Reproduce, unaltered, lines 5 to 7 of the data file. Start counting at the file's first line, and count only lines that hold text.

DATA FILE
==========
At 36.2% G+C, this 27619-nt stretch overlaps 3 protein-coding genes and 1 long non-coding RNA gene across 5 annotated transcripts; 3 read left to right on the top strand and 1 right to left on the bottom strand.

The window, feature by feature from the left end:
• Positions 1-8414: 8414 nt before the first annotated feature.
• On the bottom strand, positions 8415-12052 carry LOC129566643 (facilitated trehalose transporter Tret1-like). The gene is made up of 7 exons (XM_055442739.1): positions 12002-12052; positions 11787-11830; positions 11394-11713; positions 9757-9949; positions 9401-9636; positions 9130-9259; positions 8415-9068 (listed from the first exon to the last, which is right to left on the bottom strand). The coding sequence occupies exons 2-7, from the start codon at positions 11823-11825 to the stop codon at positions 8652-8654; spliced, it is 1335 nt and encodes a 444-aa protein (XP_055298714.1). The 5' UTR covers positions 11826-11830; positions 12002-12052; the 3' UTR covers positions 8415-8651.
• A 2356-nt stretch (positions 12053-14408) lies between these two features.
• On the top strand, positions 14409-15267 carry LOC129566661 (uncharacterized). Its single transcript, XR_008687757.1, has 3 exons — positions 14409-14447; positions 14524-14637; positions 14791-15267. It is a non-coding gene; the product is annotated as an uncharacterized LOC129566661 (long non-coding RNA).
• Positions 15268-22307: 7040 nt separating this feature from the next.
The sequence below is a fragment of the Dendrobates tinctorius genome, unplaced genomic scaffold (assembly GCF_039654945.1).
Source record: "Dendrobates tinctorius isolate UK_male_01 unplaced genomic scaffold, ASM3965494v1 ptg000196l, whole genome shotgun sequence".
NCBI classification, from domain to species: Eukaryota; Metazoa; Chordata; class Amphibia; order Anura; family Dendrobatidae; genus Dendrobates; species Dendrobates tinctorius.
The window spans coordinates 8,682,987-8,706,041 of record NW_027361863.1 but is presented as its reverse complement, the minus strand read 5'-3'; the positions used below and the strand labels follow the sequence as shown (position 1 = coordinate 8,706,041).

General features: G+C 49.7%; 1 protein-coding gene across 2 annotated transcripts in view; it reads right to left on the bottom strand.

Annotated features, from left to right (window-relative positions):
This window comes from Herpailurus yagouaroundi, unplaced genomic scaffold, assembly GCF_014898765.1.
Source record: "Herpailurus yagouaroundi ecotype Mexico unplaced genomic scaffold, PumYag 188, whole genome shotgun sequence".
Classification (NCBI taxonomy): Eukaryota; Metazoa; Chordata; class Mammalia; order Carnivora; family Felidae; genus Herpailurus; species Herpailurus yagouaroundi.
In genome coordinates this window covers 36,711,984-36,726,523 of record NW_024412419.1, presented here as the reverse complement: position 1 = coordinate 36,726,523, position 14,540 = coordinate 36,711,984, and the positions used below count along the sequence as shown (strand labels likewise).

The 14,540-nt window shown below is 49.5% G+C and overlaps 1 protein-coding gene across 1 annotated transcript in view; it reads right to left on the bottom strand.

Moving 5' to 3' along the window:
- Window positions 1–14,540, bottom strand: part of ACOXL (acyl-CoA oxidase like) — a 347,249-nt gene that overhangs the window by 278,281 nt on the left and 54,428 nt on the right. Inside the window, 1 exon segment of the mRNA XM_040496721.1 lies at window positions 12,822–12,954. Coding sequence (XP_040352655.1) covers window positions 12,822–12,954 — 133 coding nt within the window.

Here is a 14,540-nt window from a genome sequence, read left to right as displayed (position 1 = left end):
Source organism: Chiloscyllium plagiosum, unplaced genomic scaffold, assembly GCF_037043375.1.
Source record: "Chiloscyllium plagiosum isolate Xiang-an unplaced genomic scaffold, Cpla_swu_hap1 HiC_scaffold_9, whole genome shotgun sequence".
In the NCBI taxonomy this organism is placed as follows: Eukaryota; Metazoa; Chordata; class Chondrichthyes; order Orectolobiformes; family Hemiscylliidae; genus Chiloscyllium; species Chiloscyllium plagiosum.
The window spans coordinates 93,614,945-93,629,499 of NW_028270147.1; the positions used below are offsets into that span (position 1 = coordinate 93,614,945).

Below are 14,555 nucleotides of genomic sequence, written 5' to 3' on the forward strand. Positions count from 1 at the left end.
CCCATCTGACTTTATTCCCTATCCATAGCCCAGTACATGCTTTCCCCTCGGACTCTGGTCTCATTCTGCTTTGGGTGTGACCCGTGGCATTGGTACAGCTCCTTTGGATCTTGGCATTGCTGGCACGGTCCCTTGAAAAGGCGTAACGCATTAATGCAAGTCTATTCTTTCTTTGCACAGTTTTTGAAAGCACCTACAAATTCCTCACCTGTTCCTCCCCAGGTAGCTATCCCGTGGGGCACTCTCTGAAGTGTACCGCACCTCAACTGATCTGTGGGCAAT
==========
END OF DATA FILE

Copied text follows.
• A 2356-nt stretch (positions 12053-14408) lies between these two features.
• On the top strand, positions 14409-15267 carry LOC129566661 (uncharacterized). Its single transcript, XR_008687757.1, has 3 exons — positions 14409-14447; positions 14524-14637; positions 14791-15267. It is a non-coding gene; the product is annotated as an uncharacterized LOC129566661 (long non-coding RNA).
• Positions 15268-22307: 7040 nt separating this feature from the next.